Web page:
In this essay we analyze critically the idea of knowledge spillovers. We call into question much of the web of syllogism involved in both the microeconomic and aggregate versions of the theory. We certainly do not deny the reality of knowledge spillovers, or that they may be important under certain circumstances. But we do dispute the policy conclusions of the mainstream view of these matters by questioning the plausibility of the assumptions on which the conclusions are laid. Our criticisms fall into two broad categories. Our efforts, however, are not directed mainly towards intellectual (creative) destruction. We also make the affirmative case that spillovers can have a positive value for innovators and that a sensible economics of spillovers may be sought at the microeconomic level in the developing literature on strategic capabilities.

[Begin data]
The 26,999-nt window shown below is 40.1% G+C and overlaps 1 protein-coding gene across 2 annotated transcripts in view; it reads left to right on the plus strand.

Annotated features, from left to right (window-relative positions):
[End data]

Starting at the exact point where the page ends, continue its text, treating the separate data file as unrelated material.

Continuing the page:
Richard N. Langlois
Richard N. LangloisUniversity of Connecticut, USAand IPEG, University of the Witwatersrand, Johannesburg, South Africa